After receiving a total of three complaints, it determined that the ad does not include a single swear word.

An ASA spokesman said: “Whilst we appreciated that some viewers may have misinterpreted this, the ad did not contain a swear word and therefore did not break the rules.”

He added: “There were no grounds for an investigation.”

The right response?

According to MHP Communications head of retail Simon Hockridge, retailers should expect greater scrutiny by the public, and therefore check everything more carefully to avoid confusion.

He says: “Given the ever-increasing spend and emphasis that they are now placing on their Christmas ads, retailers shouldn’t be surprised that their productions are facing intense scrutiny by the public.

“What’s become clear is that in some cases the potential reaction from certain audiences hasn’t been fully thought through before release, leaving some retailers caught up in a media storm which could have been avoided.

“The lesson being check, and then check again.” 


What happened?

Tesco sparked the ire of certain shoppers who threatened to boycott the grocer after it used a Muslim family in its Christmas ad.

The supermarket’s one-minute long advert features a variety of families – including one wearing hijabs – preparing Christmas dinners and cooking turkey in a number of ways.

However, some social media users threatened to boycott Tesco. One Twitter user said: “I am boycotting your store for the simple fact of your disrespectful ads against the Christian faith.”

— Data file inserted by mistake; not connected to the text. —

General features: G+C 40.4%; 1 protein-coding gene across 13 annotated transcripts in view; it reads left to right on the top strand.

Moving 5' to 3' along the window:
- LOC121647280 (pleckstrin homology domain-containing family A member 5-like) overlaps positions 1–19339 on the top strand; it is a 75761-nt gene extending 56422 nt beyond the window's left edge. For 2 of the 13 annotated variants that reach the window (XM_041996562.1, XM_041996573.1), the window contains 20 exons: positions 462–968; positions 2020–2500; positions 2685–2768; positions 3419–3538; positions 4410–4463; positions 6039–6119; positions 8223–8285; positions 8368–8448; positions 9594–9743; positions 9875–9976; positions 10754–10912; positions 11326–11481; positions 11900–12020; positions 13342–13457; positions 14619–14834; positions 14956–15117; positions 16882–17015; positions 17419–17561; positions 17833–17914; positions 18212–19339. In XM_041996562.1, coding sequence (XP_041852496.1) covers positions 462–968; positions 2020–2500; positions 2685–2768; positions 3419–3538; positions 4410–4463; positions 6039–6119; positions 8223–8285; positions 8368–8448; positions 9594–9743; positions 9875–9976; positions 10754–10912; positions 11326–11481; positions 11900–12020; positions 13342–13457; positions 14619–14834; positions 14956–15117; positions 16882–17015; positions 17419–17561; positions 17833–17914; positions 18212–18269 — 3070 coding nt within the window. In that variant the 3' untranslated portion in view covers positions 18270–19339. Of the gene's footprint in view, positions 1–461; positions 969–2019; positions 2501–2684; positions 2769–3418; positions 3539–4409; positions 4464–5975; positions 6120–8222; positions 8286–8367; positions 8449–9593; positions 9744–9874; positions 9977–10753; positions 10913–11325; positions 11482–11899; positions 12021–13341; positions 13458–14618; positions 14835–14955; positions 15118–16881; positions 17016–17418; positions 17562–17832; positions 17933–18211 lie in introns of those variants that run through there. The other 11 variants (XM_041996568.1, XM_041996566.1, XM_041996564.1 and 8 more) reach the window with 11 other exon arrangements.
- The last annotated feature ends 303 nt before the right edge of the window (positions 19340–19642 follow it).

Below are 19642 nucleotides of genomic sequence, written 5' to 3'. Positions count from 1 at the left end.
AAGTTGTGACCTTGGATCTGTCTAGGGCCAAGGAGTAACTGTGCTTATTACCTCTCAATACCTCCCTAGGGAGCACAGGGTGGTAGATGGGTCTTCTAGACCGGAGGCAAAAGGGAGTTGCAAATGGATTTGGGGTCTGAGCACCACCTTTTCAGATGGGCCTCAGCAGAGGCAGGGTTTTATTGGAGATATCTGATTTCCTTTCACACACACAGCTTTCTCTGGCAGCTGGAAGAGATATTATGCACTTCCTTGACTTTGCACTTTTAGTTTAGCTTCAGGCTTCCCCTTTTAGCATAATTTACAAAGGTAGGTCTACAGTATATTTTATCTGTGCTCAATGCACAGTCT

Tesco’s reaction

Tesco responded to criticism by saying: “Everyone is welcome at Tesco this Christmas and we’re proud to celebrate the many ways our customers come together over the festive season.

“We want our customers to know that however they choose to do Christmas, and no matter what they need, we can help – Everyone’s Welcome at Tesco.”

Another wrote: “How dare you feature a Muslim family in your CHRISTMAS advert!!! They do not celebrate CHRISTIAN festival! #WillNotShopInTesco.”

The right response?

Of course, Tesco was right to embrace inclusivity and not cower to bigotry. However, the grocer was hampered by not actually catering for those customers it claimed it welcomed. Tesco was lambasted for not selling halal turkey and has led some to accuse the grocer of not putting its money where its mouth is.


What happened?

The cheese and onion bake emporium has made a name for itself with its tongue-in-cheek advertising and social media campaigns in recent years.

However, the food-to-go retailer landed itself in hot water with a photo promoting its advent calendar that recreated a nativity scene, but replaced the baby Jesus with a sausage roll.

People took to Twitter to express their outrage and called for all faiths to be treated with equal respect. The advert received widespread coverage from a variety of publications.

Greggs’ reaction

The retailer issued a statement that said: “We’re really sorry to have caused any offence, this was never our intention.”

The right response?

It’s easy to look at this advert and the subsequent apology with a cynical eye and say that Greggs was fully aware of the reaction its advert would garner.

The amused reactions to the advert far outweighed the offended ones on social media and sources ranging from The Guardian to Buzzfeed gave it positive coverage.

A reputation expert says: “Realistically, 90% of Greggs customers wouldn’t have been offended by that.

“Whether that’s calculated or not is in your view or mine, but I reckon it was. I think it was ‘what the hell do we care so long as we get in the papers’”.